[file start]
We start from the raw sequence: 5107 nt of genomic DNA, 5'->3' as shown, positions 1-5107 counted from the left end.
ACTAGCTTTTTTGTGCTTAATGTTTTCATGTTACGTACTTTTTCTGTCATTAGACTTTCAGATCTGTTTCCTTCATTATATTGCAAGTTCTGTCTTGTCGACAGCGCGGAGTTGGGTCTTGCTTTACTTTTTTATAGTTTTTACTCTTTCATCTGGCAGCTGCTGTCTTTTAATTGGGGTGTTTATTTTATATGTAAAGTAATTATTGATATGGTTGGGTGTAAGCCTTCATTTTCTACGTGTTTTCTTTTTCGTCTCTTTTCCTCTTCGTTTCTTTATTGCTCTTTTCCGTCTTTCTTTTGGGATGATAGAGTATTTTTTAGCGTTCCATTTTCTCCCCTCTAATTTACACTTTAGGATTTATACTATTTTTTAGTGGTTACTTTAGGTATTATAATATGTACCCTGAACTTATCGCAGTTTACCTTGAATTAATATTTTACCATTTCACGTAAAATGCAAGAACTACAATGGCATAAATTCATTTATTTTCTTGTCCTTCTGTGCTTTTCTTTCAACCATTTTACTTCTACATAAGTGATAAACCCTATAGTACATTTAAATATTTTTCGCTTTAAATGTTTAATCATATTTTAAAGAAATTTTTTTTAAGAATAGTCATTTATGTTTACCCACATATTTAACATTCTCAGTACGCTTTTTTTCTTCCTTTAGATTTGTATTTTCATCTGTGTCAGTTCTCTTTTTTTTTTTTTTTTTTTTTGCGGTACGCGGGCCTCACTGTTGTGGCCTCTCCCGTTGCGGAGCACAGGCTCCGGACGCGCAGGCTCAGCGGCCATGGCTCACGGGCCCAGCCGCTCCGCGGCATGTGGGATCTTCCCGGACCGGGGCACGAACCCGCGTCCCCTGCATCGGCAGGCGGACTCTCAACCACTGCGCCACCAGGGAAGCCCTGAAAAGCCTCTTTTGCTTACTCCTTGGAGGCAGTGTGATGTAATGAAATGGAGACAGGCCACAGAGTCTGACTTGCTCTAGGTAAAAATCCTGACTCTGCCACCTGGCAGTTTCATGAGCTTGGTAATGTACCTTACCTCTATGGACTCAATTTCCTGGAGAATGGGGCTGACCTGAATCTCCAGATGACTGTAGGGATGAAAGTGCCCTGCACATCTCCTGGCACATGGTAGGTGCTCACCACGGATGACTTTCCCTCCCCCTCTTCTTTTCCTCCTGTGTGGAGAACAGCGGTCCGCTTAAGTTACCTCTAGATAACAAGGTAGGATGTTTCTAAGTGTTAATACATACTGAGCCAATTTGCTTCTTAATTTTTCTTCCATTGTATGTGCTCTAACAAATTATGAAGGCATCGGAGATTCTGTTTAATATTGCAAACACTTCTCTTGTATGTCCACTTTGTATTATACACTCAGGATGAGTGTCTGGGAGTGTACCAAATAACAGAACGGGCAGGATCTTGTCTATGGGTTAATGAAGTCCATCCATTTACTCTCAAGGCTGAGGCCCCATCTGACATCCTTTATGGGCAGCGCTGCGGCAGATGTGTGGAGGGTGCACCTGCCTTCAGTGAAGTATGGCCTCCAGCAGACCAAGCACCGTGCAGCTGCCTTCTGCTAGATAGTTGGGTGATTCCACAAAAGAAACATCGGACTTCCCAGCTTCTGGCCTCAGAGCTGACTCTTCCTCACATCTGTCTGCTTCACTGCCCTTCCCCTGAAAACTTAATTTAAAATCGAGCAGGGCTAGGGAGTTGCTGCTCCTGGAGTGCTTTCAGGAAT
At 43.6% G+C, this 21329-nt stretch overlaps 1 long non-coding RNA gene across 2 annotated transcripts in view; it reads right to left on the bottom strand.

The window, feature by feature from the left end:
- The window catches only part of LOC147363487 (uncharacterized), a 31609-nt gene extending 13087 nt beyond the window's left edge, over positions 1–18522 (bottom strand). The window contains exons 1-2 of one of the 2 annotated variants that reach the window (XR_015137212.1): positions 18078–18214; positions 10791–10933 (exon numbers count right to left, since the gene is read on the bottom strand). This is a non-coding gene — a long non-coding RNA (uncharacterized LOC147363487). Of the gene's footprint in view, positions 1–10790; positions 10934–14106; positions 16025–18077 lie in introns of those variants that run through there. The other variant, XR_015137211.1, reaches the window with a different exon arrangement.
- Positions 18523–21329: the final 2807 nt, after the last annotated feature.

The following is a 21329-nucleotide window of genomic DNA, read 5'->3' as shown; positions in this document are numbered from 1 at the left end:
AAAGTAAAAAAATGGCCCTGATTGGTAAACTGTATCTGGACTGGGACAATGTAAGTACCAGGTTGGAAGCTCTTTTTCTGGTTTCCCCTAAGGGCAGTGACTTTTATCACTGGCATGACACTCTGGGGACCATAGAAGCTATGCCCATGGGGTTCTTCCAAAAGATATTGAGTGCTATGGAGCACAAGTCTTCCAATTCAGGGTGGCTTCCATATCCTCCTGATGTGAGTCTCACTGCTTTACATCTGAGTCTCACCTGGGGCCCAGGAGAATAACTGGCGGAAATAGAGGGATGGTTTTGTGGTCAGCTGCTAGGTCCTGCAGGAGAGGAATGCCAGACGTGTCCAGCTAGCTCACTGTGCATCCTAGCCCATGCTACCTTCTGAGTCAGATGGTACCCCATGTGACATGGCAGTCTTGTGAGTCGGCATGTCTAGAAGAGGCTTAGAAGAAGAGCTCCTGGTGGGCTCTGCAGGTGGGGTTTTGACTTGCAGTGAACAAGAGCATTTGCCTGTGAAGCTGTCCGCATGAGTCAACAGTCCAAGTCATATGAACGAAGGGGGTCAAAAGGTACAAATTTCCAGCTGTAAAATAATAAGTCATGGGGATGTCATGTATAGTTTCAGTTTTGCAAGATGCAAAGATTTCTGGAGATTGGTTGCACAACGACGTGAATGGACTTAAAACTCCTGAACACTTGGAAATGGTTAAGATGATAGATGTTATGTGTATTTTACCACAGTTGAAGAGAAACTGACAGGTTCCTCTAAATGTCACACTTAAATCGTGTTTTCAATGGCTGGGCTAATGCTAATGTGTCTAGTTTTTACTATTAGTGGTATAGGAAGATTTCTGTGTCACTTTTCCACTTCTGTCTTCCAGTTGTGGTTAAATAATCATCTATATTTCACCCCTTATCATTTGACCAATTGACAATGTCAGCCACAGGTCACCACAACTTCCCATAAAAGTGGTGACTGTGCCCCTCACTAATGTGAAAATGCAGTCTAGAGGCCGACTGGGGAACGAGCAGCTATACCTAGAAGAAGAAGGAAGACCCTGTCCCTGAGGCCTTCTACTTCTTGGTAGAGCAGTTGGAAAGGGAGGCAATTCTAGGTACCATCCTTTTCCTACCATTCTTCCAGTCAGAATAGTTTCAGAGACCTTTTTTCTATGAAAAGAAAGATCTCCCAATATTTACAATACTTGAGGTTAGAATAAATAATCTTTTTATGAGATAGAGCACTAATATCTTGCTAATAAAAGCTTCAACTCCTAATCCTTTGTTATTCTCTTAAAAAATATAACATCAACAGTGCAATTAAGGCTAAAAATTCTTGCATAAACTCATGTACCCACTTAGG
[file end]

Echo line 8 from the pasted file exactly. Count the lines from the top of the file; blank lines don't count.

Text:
AAAGTAAAAAAATGGCCCTGATTGGTAAACTGTATCTGGACTGGGACAATGTAAGTACCAGGTTGGAAGCTCTTTTTCTGGTTTCCCCTAAGGGCAGTGACTTTTATCACTGGCATGACACTCTGGGGACCATAGAAGCTATGCCCATGGGGTTCTTCCAAAAGATATTGAGTGCTATGGAGCACAAGTCTTCCAATTCAGGGTGGCTTCCATATCCTCCTGATGTGAGTCTCACTGCTTTACATCTGAGTCTCACCTGGGGCCCAGGAGAATAACTGGCGGAAATAGAGGGATGGTTTTGTGGTCAGCTGCTAGGTCCTGCAGGAGAGGAATGCCAGACGTGTCCAGCTAGCTCACTGTGCATCCTAGCCCATGCTACCTTCTGAGTCAGATGGTACCCCATGTGACATGGCAGTCTTGTGAGTCGGCATGTCTAGAAGAGGCTTAGAAGAAGAGCTCCTGGTGGGCTCTGCAGGTGGGGTTTTGACTTGCAGTGAACAAGAGCATTTGCCTGTGAAGCTGTCCGCATGAGTCAACAGTCCAAGTCATATGAACGAAGGGGGTCAAAAGGTACAAATTTCCAGCTGTAAAATAATAAGTCATGGGGATGTCATGTATAGTTTCAGTTTTGCAAGATGCAAAGATTTCTGGAGATTGGTTGCACAACGACGTGAATGGACTTAAAACTCCTGAACACTTGGAAATGGTTAAGATGATAGATGTTATGTGTATTTTACCACAGTTGAAGAGAAACTGACAGGTTCCTCTAAATGTCACACTTAAATCGTGTTTTCAATGGCTGGGCTAATGCTAATGTGTCTAGTTTTTACTATTAGTGGTATAGGAAGATTTCTGTGTCACTTTTCCACTTCTGTCTTCCAGTTGTGGTTAAATAATCATCTATATTTCACCCCTTATCATTTGACCAATTGACAATGTCAGCCACAGGTCACCACAACTTCCCATAAAAGTGGTGACTGTGCCCCTCACTAATGTGAAAATGCAGTCTAGAGGCCGACTGGGGAACGAGCAGCTATACCTAGAAGAAGAAGGAAGACCCTGTCCCTGAGGCCTTCTACTTCTTGGTAGAGCAGTTGGAAAGGGAGGCAATTCTAGGTACCATCCTTTTCCTACCATTCTTCCAGTCAGAATAGTTTCAGAGACCTTTTTTCTATGAAAAGAAAGATCTCCCAATATTTACAATACTTGAGGTTAGAATAAATAATCTTTTTATGAGATAGAGCACTAATATCTTGCTAATAAAAGCTTCAACTCCTAATCCTTTGTTATTCTCTTAAAAAATATAACATCAACAGTGCAATTAAGGCTAAAAATTCTTGCATAAACTCATGTACCCACTTAGG